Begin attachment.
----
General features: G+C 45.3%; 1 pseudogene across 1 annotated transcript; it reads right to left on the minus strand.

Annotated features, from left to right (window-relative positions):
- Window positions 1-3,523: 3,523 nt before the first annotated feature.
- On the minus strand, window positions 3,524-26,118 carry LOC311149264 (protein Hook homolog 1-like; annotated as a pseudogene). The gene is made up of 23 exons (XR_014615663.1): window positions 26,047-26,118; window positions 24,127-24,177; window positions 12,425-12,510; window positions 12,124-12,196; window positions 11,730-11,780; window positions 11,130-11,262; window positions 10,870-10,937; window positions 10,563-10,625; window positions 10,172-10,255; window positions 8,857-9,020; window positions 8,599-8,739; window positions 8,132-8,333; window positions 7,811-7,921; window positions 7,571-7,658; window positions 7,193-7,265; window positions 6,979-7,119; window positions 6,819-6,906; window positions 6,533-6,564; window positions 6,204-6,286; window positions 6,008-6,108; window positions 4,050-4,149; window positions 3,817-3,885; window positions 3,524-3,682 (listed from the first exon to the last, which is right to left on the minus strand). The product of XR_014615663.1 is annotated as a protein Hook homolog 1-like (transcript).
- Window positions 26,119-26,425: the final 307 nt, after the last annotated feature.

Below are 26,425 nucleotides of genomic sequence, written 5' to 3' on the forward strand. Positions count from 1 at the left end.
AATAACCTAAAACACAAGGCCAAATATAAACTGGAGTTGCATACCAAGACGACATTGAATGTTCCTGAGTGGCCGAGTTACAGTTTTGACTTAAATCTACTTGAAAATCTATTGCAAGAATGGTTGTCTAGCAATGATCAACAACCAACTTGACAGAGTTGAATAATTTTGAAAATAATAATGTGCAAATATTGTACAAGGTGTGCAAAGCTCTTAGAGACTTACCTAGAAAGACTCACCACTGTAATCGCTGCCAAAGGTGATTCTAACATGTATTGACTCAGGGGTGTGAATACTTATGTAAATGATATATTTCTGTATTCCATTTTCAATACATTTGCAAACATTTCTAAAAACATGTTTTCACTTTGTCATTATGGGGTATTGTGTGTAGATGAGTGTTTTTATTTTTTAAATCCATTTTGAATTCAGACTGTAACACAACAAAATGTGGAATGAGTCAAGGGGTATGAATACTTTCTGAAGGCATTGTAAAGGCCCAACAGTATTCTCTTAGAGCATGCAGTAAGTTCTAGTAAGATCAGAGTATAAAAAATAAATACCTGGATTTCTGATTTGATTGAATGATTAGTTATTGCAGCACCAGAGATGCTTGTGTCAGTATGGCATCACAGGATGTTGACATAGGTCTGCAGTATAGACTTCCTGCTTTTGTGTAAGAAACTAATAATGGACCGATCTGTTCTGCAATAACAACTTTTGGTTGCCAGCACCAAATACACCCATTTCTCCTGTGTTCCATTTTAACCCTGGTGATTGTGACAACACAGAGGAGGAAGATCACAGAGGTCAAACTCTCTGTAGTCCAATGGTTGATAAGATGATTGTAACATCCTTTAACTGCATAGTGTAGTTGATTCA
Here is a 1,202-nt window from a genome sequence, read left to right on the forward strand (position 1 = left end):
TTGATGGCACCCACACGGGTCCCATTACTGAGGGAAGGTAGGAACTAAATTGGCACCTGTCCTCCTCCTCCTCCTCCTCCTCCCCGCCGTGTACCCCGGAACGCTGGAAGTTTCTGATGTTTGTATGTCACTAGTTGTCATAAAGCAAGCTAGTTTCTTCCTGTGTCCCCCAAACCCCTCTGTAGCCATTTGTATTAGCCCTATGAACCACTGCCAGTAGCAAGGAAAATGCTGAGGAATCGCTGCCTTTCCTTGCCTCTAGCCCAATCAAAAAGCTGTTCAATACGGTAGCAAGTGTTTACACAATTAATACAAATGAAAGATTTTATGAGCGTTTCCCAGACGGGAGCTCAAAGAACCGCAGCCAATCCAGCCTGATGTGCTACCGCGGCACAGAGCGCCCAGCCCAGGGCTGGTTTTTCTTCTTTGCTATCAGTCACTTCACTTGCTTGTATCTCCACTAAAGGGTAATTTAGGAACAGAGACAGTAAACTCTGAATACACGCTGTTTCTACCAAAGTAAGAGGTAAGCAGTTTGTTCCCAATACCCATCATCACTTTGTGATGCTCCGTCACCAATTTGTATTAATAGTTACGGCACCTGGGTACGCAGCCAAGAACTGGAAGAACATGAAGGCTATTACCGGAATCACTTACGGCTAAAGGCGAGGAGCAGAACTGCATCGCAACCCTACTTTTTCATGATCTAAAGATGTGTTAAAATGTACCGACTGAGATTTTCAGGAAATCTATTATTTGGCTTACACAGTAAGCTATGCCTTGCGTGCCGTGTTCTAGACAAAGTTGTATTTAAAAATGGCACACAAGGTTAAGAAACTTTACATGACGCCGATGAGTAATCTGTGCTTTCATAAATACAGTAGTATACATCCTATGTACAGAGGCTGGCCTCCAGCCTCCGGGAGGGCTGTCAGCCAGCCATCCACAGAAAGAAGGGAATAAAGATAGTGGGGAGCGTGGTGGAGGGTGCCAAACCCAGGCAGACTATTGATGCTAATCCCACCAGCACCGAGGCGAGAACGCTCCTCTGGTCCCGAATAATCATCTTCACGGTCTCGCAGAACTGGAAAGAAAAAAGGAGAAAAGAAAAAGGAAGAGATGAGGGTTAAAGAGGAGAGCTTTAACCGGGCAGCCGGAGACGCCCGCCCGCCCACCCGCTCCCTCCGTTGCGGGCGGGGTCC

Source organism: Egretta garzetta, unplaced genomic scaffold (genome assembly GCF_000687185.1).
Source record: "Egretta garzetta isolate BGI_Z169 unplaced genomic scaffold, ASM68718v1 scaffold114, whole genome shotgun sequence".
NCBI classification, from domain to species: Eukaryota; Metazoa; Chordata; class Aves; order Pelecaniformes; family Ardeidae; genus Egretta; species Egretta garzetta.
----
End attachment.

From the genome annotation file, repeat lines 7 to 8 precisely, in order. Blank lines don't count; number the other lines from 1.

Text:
AATAACCTAAAACACAAGGCCAAATATAAACTGGAGTTGCATACCAAGACGACATTGAATGTTCCTGAGTGGCCGAGTTACAGTTTTGACTTAAATCTACTTGAAAATCTATTGCAAGAATGGTTGTCTAGCAATGATCAACAACCAACTTGACAGAGTTGAATAATTTTGAAAATAATAATGTGCAAATATTGTACAAGGTGTGCAAAGCTCTTAGAGACTTACCTAGAAAGACTCACCACTGTAATCGCTGCCAAAGGTGATTCTAACATGTATTGACTCAGGGGTGTGAATACTTATGTAAATGATATATTTCTGTATTCCATTTTCAATACATTTGCAAACATTTCTAAAAACATGTTTTCACTTTGTCATTATGGGGTATTGTGTGTAGATGAGTGTTTTTATTTTTTAAATCCATTTTGAATTCAGACTGTAACACAACAAAATGTGGAATGAGTCAAGGGGTATGAATACTTTCTGAAGGCATTGTAAAGGCCCAACAGTATTCTCTTAGAGCATGCAGTAAGTTCTAGTAAGATCAGAGTATAAAAAATAAATACCTGGATTTCTGATTTGATTGAATGATTAGTTATTGCAGCACCAGAGATGCTTGTGTCAGTATGGCATCACAGGATGTTGACATAGGTCTGCAGTATAGACTTCCTGCTTTTGTGTAAGAAACTAATAATGGACCGATCTGTTCTGCAATAACAACTTTTGGTTGCCAGCACCAAATACACCCATTTCTCCTGTGTTCCATTTTAACCCTGGTGATTGTGACAACACAGAGGAGGAAGATCACAGAGGTCAAACTCTCTGTAGTCCAATGGTTGATAAGATGATTGTAACATCCTTTAACTGCATAGTGTAGTTGATTCA
Here is a 1,202-nt window from a genome sequence, read left to right on the forward strand (position 1 = left end):